The Premise
Many instances exist in our society where children are hurt because of the lack of parental protection or control. Often, it seems obvious to us, as rape victims and sexual abuse survivors, that with more parental involvement that those tragic events may have been avoided completely. We may ask, "Why didn't my parent or guardian protect me?" The answer may lie in the fact that a pattern of abuse can follow from generation to generation, affecting our parent's actions. Furthermore, how does one stop the cycle?

My Personal Experience
“What’s going on here? Are you OK? Why are you out here by yourself?”

“I was throwing my paper route with my sister, but a man asked me to help him find his cat. And, oh my God, he got me!” My crying intensified for a moment. “Now he is going to try and get my sister. I have to warn her!”

“Where were your parents? Don’t they go out with you when you throw papers?”

I never liked going out alone on Sunday morning, but I never thought it was wrong of my parents to let us go by ourselves. I figured they would not let us do anything that could possibly harm us. They had to love us enough to protect us. Now it seemed this officer was questioning their judgment.

I sheepishly answered, “No, they are home asleep.” I was relieved to see we were stopping, which meant the probing questions would stop.

As soon as the police could, however, they asked my mom to explain. “Ma’am, can you tell us why Mary and Cindy were out throwing papers by themselves so early in the morning?”

My mom’s defenses shot up quickly. “Those two little boogers, they always left the house on their own, without waking us. I work hard and sleep soundly. I did not hear them go out. My husband and I told them before to get us up, but they never did. I never thought anything like this could happen."

My mom’s mind was racing. The thought of a man raping her child brought forward ugly memories from her past. She fought to hold back her tears. She would not permit herself to shed a single drop. Her paternal grandfather had always fondled her whenever he got the chance. As far as my mom knew, he also 'messed with' one of her two older sisters, but that sister was ornery and much braver than my mom had been. The sister was better at fending him off.

My mom had never told anyone about her encounters as a small child with her paternal grandfather, not even her parents or her husband. When shown pictures of him, she just commented, “I never liked going to his house.”

I found out the ugly truth when, as an adult, I confronted her about my rape and her lack of parental protection. She broke down, confiding in me that she, too, had experience with inappropriate sexual behavior. My mother relayed the story of her grandfather and his escapades. She said she was only about five or six when the first incident with him happened. I asked her why she did not tell her parents. Her answer: “I was too ashamed.” Her thinking directly influenced the rest of her actions on the day of my rape.

Too Ashamed
As shown in my own personal account, my mom had experience of inappropriate sexual behavior that was unbeknownst to me as a child. She never discussed it because she 'was ashamed.' But why would she be ashamed? She did nothing wrong. She, like me, was just a child when her ghastly experience occurred.

To feel ashamed, one must consider his or her self unworthy. The very definition of shame validates this, as Webster's dictionary uses the word 'degrade' to characterize the word. Therefore, to feel shame and guilt, one must feel inferior. However, where might you get the concept that you are either inferior or superior to someone else?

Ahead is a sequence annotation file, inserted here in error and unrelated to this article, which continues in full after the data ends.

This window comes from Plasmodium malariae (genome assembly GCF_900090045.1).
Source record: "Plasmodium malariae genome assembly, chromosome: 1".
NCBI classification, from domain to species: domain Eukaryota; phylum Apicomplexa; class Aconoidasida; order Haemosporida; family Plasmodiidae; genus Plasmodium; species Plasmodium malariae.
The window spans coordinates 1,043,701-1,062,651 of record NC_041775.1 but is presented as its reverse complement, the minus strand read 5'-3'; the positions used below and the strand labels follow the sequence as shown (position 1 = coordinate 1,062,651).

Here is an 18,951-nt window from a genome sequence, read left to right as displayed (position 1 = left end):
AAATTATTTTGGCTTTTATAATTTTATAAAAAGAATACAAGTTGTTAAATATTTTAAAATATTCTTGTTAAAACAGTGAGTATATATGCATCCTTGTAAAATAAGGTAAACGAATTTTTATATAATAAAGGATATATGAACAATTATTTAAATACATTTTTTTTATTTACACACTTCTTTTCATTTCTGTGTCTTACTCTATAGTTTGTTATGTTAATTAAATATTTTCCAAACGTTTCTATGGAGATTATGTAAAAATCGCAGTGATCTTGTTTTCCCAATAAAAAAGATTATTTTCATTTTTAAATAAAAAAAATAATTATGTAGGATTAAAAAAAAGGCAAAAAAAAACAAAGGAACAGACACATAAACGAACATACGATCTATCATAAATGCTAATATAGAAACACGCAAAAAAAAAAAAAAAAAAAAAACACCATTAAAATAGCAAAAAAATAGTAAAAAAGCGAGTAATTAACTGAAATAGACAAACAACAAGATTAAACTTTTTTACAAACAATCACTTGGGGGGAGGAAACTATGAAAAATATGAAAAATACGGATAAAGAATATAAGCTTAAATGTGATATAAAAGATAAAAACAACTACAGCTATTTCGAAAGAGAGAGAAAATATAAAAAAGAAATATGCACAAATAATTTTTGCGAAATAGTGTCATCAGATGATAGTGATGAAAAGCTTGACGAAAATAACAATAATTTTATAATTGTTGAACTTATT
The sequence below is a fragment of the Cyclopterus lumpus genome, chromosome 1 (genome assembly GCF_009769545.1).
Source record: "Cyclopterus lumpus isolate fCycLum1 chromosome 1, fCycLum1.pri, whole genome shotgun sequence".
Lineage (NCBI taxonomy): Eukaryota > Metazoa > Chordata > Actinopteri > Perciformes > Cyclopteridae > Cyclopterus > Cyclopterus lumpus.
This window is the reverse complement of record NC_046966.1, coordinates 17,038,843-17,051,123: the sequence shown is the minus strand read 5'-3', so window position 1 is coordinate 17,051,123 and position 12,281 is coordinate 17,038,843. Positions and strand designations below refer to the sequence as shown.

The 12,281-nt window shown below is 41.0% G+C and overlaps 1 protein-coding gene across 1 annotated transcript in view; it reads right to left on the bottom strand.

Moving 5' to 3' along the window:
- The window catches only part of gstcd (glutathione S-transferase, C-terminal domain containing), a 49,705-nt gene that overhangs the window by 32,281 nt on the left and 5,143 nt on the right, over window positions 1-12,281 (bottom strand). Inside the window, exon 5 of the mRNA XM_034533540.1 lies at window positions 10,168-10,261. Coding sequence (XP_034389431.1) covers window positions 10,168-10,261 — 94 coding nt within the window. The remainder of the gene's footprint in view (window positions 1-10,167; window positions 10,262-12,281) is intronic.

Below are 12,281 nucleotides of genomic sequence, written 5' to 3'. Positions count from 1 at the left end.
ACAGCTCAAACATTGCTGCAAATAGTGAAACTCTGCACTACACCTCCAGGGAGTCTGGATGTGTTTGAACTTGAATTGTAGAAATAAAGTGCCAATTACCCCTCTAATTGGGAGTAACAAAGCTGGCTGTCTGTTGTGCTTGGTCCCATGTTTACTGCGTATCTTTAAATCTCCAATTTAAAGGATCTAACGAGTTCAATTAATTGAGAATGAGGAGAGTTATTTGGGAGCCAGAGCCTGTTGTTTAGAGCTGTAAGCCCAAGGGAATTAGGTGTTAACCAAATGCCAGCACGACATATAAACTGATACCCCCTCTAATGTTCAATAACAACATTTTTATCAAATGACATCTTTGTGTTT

The Key
How many of you think that God lives in heaven? Do you think that heaven is outside of you? Consider the idea that the spirit of God is everywhere. If the spirit of God is everywhere, doesn't that include you and me?

Believing that God is outside of you can result in feelings of inferiority or superiority. Why? If you believe you are separate from the spirit, you are also allowing a belief that you can be separate from others. Considering the statement from a spiritual teacher named Charles Crooks, "We are all part of the whole and not separate" can offer a more beneficial way to look at our connection to the spirit, and to others. Only when you realize that you are part of the whole spirit of God, and therefore, part of others can you comprehend that you are not separate and therefore, inferiority is not possible.

Stop the Shame
Might this be a valid way to stop the cycle of abuse? Stop the shame and you can stop the cycle. If parents are not ashamed, it is more likely that they will take appropriate actions to protect their children. Furthermore, each parent that protects a child may be stopping one more cycle of abuse. Is this not worth a try?

Copyright Statement
This article was written by Cindy L. Herb and may be reproduced on any related website provided the text is not changed in any form and this copyright statement is displayed unedited in its entirety at the foot of the article and you use the exact same HTML code to ensure a clickable link back to the author's site. Further articles are also available. Contact the author for more information. Copyright 2010 Cindy L. Herb, All Rights Reserved Worldwide.

Author's Bio: 

Cindy L. Herb, author of Awakening the Spirit: The Open Wide Like a Floozy Chronicles, specializes in Mind Body Spirit healing, with concentration on emotional healing for Rape Victims and Physical or Sexual Abuse Survivors. As an inspirational speaker, Cindy L. Herb offers others an alternative approach to healing from any trauma, allowing people to view life's tribulations as an opportunity for spiritual growth. To download your FREE report, Some Helpful Steps to Healing, please visit the author's website at